Walter Mitty is an ordinary, insignificant man who is henpecked or dominated by his wife. People ridicule
him but he escapes from his boring, unhappy existence by fantasising that he is an heroic character who
enjoys various adventures.
In these adventures -- his secret life -- he takes control, people admire and respect him, and he is the
hero who saves the day. These fantasies, however, are always interrupted and we never hear the end
result, although it is clear from his fantasising that he firmly believes he will save the situation.
In each fantasy he possesses a particular skill. There is always an occurrence which leads him into his
next fantasy. The story has even led to a medical term and an adjective: Walter Mitty Syndrome or
Mittyesque -- used to describe people who fantasise in order to escape from the real world.
ABOUT THE AUTHOR
James Thurber was born in Columbus, Ohio, in December 1894. His father is said to have been the
inspiration for the small, timid hero typical of many of his stories -- like Walter Mitty. His mother, on the
other hand, had a comic character, always being the practical joker.
Because he was shot in the eye by one of his brothers and went almost blind, he could not therefore
participate in any serious activities -- like sport -- and so focussed himself on developing his
He attended Ohio State University but never graduated because his poor eyesight prevented him from
taking some mandatory courses. The university would later give him an honorary degree in 1995, over
30 years after his death.
Following the Great War, Thurber began a career as a reporter for the Columbus Dispatch, during
which time he reviewed books, movies and plays. He also wrote for the Chicago Tribune and
then for New York's Evening Post.
He became an editor for The New Yorker in 1927, and it was there that his drawings and doodles,
thrown away as rubbish, were found to be very useful to illustrate his writing. Thus he began a career as
For a period of 20 years, Thurber published his writings and his drawings in The New Yorker.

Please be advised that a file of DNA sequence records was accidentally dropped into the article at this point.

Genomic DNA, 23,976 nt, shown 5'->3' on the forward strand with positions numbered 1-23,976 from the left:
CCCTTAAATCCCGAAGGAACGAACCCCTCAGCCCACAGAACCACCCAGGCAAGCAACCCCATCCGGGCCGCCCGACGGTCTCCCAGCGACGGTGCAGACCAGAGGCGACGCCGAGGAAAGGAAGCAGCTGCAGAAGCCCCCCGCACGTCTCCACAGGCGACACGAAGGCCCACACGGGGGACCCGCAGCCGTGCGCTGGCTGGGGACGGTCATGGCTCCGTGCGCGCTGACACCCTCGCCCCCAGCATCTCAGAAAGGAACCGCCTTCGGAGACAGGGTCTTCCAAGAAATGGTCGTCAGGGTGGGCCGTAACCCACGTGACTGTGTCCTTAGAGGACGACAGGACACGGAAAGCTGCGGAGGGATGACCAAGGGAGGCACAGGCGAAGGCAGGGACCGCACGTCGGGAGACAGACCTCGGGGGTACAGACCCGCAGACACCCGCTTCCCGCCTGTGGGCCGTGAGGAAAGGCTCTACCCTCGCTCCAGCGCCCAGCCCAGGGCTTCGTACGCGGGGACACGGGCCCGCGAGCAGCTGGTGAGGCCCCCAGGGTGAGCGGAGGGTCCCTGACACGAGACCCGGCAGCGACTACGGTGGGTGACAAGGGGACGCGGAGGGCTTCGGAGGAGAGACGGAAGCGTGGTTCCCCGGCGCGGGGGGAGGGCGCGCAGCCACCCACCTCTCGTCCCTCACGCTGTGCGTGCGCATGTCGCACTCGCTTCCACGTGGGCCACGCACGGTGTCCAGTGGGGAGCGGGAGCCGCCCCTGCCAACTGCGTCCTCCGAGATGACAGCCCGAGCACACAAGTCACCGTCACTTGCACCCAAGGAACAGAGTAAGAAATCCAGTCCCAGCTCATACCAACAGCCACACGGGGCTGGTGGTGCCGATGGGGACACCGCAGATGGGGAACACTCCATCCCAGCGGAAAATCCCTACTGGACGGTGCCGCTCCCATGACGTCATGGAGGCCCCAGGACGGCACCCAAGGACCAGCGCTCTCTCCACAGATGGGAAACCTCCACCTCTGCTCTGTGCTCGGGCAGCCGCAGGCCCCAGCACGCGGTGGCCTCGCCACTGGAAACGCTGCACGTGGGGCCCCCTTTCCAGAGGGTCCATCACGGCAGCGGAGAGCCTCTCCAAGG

He married twice, the first time to Althea Adams with whom he had his only child, a daughter. The
marriage, however, ended in divorce and he thereafter remarried to Helen Wismer.
Thurber died from pneumonia following a stroke in 1961. He was then 66 years of age.
Have you looked at the questions
in the right column?
Read the left column and then answer
the following questions:
"I was thinking," said Walter Mitty. "Does it ever occur to you that I am sometimes thinking?" She
looked at him. "I'm going to take your temperature when I get you home," she said.
- How does Mrs Mitty continue to treat Walter like a child? (4)
They went out through the revolving doors that made a faintly derisive whistling sound when you
- Why are the revolving doors described as making a "derisive whistling"
He stood up against the wall of the drugstore, smoking. . . . He put his shoulders back and his heels
together. "To hell with the handkerchief," said Walter Mitty scornfully. He took one last drag on his
cigarette and snapped it away. Then, with that faint, fleeting smile playing about his lips, he faced the firing
squad; erect and motionless, proud and disdainful, Walter Mitty the Undefeated, inscrutable to the last.
- What leads to the fifth fantasy? (2)
- Explain the reference to the handkerchief. (4)
- What else conveys his casual attitude to his impending death? (4)
- What does the word "inscrutable" convey abut Walter's attitude? (4)
Explain why all Walter's fantasies are ironic. (4)